Higher broadband speeds will enable emerging IT-based technologies to revolutionise shipboard maintenance and extend equipment life
Maintenance of shipboard engines and machinery is evolving with every passing project with communications and IT technology playing a far greater role. This is reducing expenditure for shipowners and vessel operators by extending the lifetime of machinery and delivering greater levels of assistance for seafarers at the sharp-end of operations. IT technology is better enabled by having fast broadband between the ship and shore-based operations centres.
The ability of onboard engineers to gather advice from shore for complicated maintenance jobs makes operations more cost-effective. Communications has become an increasingly important aspect to onboard maintenance as engineers send and receive systems information, images and video to and from shore.
Increasing numbers of sensors and higher amounts of equipment data enables vessel operators and manufacturers to monitor machinery condition, modify maintenance programmes, identify issues and predict potential failures.
This can be incorporated in smarter maintenance strategies, drydock planning and designing more effective onboard systems, said Wärtsilä director of sales and support for power systems services, Paul Kohle. He thinks onboard engineers need to be more multifunctional and rely on emerging and established technologies for assistance in their work.
Mr Kohle also thinks greater use of performance and condition monitoring will lead to more vessel operators adopting predictive maintenance strategies to increase efficiency and lower costs.
In an interview in November 2018, Mr Kohle listed five technologies having a positive impact on vessel maintenance. For all of these, the vessel would need to have high levels of communications across satellite or on coastal 3G or 4G to enable information to flow both ways to shore support.
Satellite communications, preferably VSAT, is therefore vital for these emerging technologies to flourish and for vessel operators, onboard engineers and machinery manufacturers to gain the benefits.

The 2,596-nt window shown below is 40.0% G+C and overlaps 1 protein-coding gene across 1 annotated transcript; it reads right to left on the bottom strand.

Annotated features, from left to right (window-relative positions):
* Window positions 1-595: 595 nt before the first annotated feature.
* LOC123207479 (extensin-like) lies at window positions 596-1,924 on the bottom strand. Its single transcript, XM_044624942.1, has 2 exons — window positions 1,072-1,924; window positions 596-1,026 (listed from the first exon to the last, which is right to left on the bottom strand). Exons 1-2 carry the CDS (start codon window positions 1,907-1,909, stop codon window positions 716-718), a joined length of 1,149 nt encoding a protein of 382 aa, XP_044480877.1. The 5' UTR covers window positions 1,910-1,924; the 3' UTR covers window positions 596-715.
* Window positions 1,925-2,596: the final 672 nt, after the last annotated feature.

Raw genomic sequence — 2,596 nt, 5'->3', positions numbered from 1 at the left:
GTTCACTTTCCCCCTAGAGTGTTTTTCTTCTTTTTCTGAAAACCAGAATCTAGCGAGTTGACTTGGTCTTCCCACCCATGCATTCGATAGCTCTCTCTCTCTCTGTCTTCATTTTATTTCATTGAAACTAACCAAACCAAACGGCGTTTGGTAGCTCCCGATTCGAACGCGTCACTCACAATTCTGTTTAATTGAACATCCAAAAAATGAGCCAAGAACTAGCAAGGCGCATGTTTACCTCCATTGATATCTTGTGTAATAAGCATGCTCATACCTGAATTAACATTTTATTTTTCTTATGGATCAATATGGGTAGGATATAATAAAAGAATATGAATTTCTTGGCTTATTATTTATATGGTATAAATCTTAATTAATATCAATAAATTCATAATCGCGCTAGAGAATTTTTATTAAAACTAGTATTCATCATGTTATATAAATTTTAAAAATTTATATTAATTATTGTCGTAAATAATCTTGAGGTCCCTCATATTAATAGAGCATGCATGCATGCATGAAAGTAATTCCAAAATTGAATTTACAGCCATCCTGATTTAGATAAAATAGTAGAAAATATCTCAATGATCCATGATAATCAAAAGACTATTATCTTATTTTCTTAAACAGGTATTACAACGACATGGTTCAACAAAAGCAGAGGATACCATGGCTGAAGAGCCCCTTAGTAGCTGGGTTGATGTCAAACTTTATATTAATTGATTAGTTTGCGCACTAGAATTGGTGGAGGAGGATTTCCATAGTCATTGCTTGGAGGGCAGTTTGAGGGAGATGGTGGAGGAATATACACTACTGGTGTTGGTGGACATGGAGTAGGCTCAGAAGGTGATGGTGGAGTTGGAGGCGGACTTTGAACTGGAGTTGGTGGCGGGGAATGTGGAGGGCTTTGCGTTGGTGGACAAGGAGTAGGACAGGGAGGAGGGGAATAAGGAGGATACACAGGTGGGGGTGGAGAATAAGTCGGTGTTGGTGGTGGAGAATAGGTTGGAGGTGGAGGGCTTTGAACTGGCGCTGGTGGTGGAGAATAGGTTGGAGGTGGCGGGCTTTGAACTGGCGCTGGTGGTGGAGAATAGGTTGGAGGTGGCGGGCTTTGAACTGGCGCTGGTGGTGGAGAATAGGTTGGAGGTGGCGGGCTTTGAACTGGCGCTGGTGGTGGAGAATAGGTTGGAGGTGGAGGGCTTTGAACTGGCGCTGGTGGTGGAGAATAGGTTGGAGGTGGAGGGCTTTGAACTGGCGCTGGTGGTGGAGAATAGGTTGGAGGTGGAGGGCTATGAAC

Virtual engineering/augmented reality
Remote support services can be enhanced by using augmented reality (AR) and virtual engineering technology. Ship operators can receive real-time advice and technical support for their assets.
This technology is further advanced on ships as onboard engineers can receive technical advice on mobile devices and specially-designed goggles. “With augmented reality technology an engineer can have a video link to technical experts for additional advice and support,” said Mr Kohle.
They can interact in real-time with experts in Wärtsilä’s remote service centres around the world. These experts have access to Wärtsilä’s relevant data and can guide the person on site in real-time to solve issue.
An engineer can now be skilled to a reasonable level across many disciplines instead of being an expert in one. A technical expert in the remote service centre can assist an onboard engineer through complex troubleshooting and repair operations.
Wärtsilä’s virtual engineering concept integrates software and mobile communications technology with augmented reality, audio and visuals.
Artificial intelligence/machine learning
Condition and performance monitoring of machinery is becoming common on vessels, with sensors generating streams of operational data for analysis. This is enabling owners and operators to conduct maintenance when it is required compared to a periodic maintenance strategy.
Mr Kohle explained that in the future, machine learning technology will take this even further with greater benefits for vessel owners and manufacturers. “There will be a day very soon, when data is analysed by experts while artificial intelligence is being used for predictive maintenance,” he said. Data analysis helps predict maintenance needs in advance, enabling better planning and support services.